[York, UK/ Medicine] - NHS hospitals have substantial scope to improve their efficiency by adopting best practice, according to research by the Centre for Health Economics (CHE) at the University of York. The study analysed Hospital Episode Statistics for 2007/8 (consisting of 16.5 million records), and costs derived from the Reference Cost database.
With the NHS facing severe funding constraints, it has been suggested that the greatest potential savings may come from increasing efficiencies and by reducing variations in clinical practices. When comparing hospitals, variations in practice of any form are often cited as evidence of inefficiency or poor performance and that the overall efficiency of the health system would improve if all hospitals were able to meet the standards of the best.
The CHE researchers assessed whether or not the higher costs or length of stay (LoS) were due to the type of patients that hospitals treat. For ten conditions, the researchers examined the cost and length of stay for every patient admitted to English hospitals during 2007/8. They looked at three medical conditions (acute myocardial infarction; childbirth; stroke) and seven surgical treatments (appendectomy; breast cancer (mastectomy); coronary artery bypass graft; cholecystectomy; inguinal hernia repair; hip replacement; and knee replacement).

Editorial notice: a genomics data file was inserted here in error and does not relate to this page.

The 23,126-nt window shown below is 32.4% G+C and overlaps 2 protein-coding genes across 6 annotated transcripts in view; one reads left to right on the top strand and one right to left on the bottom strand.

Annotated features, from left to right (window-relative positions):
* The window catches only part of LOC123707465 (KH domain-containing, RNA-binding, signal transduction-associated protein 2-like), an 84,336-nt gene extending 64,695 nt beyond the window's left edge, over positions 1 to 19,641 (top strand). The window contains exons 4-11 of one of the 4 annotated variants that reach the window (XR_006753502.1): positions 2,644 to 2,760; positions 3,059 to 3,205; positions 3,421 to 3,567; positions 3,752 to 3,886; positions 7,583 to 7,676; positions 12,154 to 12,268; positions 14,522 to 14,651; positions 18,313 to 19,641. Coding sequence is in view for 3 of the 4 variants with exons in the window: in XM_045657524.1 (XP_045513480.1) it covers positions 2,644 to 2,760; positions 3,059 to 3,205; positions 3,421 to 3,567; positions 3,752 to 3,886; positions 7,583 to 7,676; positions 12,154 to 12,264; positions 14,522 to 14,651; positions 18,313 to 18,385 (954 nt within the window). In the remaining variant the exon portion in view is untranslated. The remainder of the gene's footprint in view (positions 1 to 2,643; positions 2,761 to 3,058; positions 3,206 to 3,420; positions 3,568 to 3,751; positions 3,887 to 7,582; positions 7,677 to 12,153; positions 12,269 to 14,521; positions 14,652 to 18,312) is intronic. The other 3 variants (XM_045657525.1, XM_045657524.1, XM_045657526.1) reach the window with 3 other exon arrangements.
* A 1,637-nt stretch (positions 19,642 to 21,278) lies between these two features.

Unexplained high costs and LoS
Even after taking account of age, disease severity and other characteristics, patients in some hospitals still had substantially higher costs or longer length of stay than others. Furthermore, these variations could not be explained by hospital characteristics such as size, teaching status, and how specialised the hospital was. This pattern was evident in all ten clinical areas.
The authors say that the answers for improving productivity are likely to be specific to each hospital. For example, high costs may be due to how a hospital allocates indirect costs or overheads to particular patients. There may be problems with how care is organised in the high cost hospitals, which may need investigation of individual departments to find the sources of high costs.
Co-author Andrew Street said: “Our findings demonstrate that most hospitals have scope to make efficiency savings in at least one of the clinical areas considered by this study. Inexplicable higher costs or lengths of stay suggest room for improvement. Unless hospitals improve their use of resources, they could struggle financially.” [hw]
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